Let me start by saying- I don’t quite think so- but maybe. I fly regularly, and consider it a privilege every time. In an attempt to make the flying experience more social, warm and symbiotic- I like to bring gifts for flight crews whenever possible. My standard arsenal is a bottle of booze and some chocolates or other sweet snacks, dependent on location. It seems to bring far more smiles and happiness than anything else- so I stick with it. Last night a crew returned part of my gift- leaving me with mixed feelings.
I was flying on Qatar Airways, who I fly with very frequently and rate as highly as can be rated. To be clear-service was excellent and I respect the purser for the decision, I just find it conversationally interesting. in Doha I found some lovely chocolates and some good vodka, and did my usual. In all previous instances (even on Middle Eastern Airlines) no one has ever said anything but immense thanks for the gesture. I don’t believe it happens all that regularly.
Update:After hearing from a variety of present and former Qatar employees- I now understand just how strict their internal policies are regarding alcohol, fraternizing, 11PM evening curfews and potential for instant dismissal. It’s entirely understandable why someone did not want to risk their job in this situation. In the future, Qatari and other ME3 crews will get sweets only.
Yes- we’re talking about Doha, where public consumption of alcohol is not ok, but drinks are consumed in the lounge, in the airport grounds and in restaurants, bars and hotels all throughout the city. Qatar is definitely NOT a dry airline. Most of the crews are not actually Qatari- and many of them are from areas or cultures where drinking is widely accepted. I would go as far as to say that most of them drink- officially or not. In previous years I stuck to bringing chocolates only, but in recent years- as I’ve gotten to know many flight crews better, they have remarked that a bottle of something to enjoy the night in their destination (after duty) makes the ideal present.
So last night, upon boarding I presented the gifts in a sealed bag. I received a warm mention of thanks from the purser and carried on. Shortly after take off, the purser traveled down the aisle to my seat with bag in hand. Uh oh, something is up I quickly surmised. “Sir, I’d love to return part of your gift”. “Um…ok, no problem”. The crew member proceeded to open the bag, hand me back the vodka and retain the chocolates. She was complimentary – but it felt very awkward. More so- because I had just spoken to a crew member who was enthusiastic about one of the new wine offerings on their menu and the crew was clearly a (mostly) alcohol friendly group. To be clear-this was not for them to consume on board, but rather in their leisure time at destination.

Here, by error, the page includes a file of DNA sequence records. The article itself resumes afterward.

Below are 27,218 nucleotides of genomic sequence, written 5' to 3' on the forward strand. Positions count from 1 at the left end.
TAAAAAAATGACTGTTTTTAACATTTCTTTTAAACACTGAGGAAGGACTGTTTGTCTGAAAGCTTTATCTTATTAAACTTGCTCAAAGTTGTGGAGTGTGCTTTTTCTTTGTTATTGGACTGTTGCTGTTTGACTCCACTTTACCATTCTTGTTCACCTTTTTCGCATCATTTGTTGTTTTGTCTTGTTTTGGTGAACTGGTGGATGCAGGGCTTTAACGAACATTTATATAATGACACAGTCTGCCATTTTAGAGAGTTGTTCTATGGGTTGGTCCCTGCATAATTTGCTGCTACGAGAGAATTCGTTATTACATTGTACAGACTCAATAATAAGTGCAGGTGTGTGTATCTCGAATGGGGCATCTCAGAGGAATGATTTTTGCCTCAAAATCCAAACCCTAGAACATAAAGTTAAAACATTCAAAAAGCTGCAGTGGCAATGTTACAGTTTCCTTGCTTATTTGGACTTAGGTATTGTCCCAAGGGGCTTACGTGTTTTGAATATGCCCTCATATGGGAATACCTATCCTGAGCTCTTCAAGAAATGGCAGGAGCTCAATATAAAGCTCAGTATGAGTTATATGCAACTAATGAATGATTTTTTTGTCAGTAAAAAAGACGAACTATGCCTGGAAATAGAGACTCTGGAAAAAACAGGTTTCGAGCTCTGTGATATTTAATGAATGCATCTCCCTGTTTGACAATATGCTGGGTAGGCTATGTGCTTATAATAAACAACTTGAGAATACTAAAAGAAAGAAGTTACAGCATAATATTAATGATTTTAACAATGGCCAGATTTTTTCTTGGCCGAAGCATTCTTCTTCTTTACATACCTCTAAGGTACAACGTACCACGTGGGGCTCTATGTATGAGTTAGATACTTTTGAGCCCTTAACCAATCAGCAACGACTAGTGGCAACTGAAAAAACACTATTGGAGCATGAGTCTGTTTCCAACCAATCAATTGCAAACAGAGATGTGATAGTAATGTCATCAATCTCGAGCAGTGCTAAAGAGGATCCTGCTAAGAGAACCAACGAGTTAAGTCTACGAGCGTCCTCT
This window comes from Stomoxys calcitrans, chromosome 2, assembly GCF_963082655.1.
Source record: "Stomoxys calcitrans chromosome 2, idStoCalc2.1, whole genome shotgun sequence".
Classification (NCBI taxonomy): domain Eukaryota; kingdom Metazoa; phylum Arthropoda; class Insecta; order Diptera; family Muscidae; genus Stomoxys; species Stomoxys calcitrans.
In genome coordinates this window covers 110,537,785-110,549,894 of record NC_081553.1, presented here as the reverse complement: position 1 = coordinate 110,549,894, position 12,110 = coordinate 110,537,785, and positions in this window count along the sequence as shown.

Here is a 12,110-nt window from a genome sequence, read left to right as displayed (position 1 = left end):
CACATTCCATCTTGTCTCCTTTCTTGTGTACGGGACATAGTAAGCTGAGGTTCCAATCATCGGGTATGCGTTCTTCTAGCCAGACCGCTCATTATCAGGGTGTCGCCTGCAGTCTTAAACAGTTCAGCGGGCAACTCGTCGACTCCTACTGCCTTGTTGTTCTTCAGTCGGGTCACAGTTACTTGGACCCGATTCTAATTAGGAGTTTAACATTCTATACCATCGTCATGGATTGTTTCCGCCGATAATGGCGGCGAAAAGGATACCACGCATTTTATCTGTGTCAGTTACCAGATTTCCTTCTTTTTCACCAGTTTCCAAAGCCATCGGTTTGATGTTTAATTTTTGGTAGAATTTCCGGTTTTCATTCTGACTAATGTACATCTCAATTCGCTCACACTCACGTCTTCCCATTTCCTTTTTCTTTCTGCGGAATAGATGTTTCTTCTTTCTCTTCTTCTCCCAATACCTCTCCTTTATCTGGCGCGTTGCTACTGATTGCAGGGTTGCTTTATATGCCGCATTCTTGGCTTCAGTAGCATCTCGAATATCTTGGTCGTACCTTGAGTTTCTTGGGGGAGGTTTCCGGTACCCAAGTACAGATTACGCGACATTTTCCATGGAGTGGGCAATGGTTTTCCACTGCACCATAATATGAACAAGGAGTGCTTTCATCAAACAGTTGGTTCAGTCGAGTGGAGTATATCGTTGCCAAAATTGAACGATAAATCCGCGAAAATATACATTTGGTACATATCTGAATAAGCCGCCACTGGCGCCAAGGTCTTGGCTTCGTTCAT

This was a first, so I just don’t quite know how to feel. I won’t take offense, the world keeps moving and people are just trying to stay employed – but it was an interesting encounter. I absolutely respect cultural differences, beliefs and ways of life- and if the purser was of a faith that does not tolerate alcohol- I accept responsibility for the unintended offense- but the gift was not solely for her- it was a gift to the crew- who I can 100% confirm were not all of faiths or backgrounds which do not enjoy alcohol. The purser mentioned that she didn’t want the crew to be drunk, which I absolutely respect and believe is important. No one wants drunk or hungover service, I’ve had plenty of it. But adults are adults, and one bottle amongst 20+ adult crew members seems innocuous enough for a night off duty in London (where drinks are expensive). I guess I’m just surprised that a more discrete move was not undertaken. I would never know what happened to the bottle after we landed. I feel as if a long standing tradition has lost a bit of its luster, but see both sides. People just want to keep their jobs- so no, it wasn’t rude- I guess.
How do you feel about this situation?
Gilbert Ott is an ever curious traveler and one of the world's leading travel experts. His adventures take him all over the globe, often spanning over 200,000 miles a year and his travel exploits are regularly...
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